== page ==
Athletes have used a wide range of drugs to boost performance
Scientists have found a way to identify a type of new drug which could be misused by athletes.
The test, developed in Germany, can spot benzothiazepines, a potential heart drug of the future which may boost muscle endurance.
Researchers warned that athletes might be starting to use it even before human trials were completed.
However, a UK expert said the sheer number of new drugs made doping-free sport unlikely.
Although only a handful of athletes at the Beijing Olympics themselves tested positive for banned substances, many anti-doping specialists are suspicious that as-yet unidentified performance-enhancing drugs may have been in use.
Although there is no evidence that benzothiazepines have been used, experts believe it possible that some cheats have already cottoned on to their effects.
The new test, detailed in the journal Drug Testing and Analysis, can pick out their chemical signature, even in tiny concentrations in urine.
The drugs work by making muscle cells more efficient and less likely to suffer fatigue by keeping more calcium in them.
Human trials have yet to start, although animal trials have clearly shown their potential, and the drug can be made easily.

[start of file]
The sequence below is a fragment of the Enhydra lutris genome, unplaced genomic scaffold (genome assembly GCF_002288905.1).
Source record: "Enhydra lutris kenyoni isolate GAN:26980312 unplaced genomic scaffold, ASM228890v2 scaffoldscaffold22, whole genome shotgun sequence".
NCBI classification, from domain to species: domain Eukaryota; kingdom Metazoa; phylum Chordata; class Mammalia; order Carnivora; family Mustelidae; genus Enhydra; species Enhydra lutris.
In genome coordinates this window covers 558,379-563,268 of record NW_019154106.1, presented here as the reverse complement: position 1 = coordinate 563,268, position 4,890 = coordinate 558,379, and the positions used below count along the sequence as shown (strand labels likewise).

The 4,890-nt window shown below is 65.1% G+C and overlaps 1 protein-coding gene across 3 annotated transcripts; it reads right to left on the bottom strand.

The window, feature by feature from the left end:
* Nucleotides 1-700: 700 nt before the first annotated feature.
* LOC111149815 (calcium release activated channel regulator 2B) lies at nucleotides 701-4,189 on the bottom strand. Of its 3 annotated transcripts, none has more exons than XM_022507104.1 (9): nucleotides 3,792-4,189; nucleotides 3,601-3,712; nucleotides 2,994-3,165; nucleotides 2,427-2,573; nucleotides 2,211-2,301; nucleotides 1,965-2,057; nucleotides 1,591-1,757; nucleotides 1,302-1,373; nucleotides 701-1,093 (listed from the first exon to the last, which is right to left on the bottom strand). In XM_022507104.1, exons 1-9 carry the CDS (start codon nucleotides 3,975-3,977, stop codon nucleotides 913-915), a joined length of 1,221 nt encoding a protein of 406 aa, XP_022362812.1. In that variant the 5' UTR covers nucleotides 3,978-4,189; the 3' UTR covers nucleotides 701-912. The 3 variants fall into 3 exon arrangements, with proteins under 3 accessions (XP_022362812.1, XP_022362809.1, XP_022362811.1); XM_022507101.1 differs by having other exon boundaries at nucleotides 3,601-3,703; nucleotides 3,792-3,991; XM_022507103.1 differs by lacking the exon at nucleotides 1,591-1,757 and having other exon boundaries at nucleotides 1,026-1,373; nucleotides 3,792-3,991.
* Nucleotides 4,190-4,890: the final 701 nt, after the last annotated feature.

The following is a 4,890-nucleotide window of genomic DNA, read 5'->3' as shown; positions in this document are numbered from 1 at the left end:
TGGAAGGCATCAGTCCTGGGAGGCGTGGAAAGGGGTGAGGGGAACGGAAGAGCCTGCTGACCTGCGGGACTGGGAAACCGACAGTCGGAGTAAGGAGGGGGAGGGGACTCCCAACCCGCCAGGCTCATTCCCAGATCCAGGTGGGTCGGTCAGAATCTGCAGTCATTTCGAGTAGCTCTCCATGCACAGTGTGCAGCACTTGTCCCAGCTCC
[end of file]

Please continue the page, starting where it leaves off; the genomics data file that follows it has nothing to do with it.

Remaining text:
Mario Thevis, from the Center for Preventive Doping Research at the German Sport University of Cologne, said that speed was of the essence.
"As soon as these drugs enter human trials, there is a huge potential for them to be misused in sports.
"This preventive research lets us prepare before these compounds are officially launched."
Professor Barrie Houlihan, from Loughborough University, who chairs the UK Sport Anti-Doping Research Steering Group, welcomed the finding, and stressed the need to keep one step ahead of drug cheats.
One method currently being used to discourage cheats is to keep urine samples for several years so they can be retrospectively checked when new tests are developed.
Samples taken during the Olympics were currently being checked for a newly-discovered blood doping agent, he said.
"We are always wary that there are drugs being used that have not been identified.
"I was told that there are currently 11 different blood boosting drugs around, and we are only able to test for one of them.
"I can't see that we will ever have completely drug-free sport, and we need to be realistic about that, but we have to try to keep pace with the changes in drug use, so that clean athletes have a chance of doing well."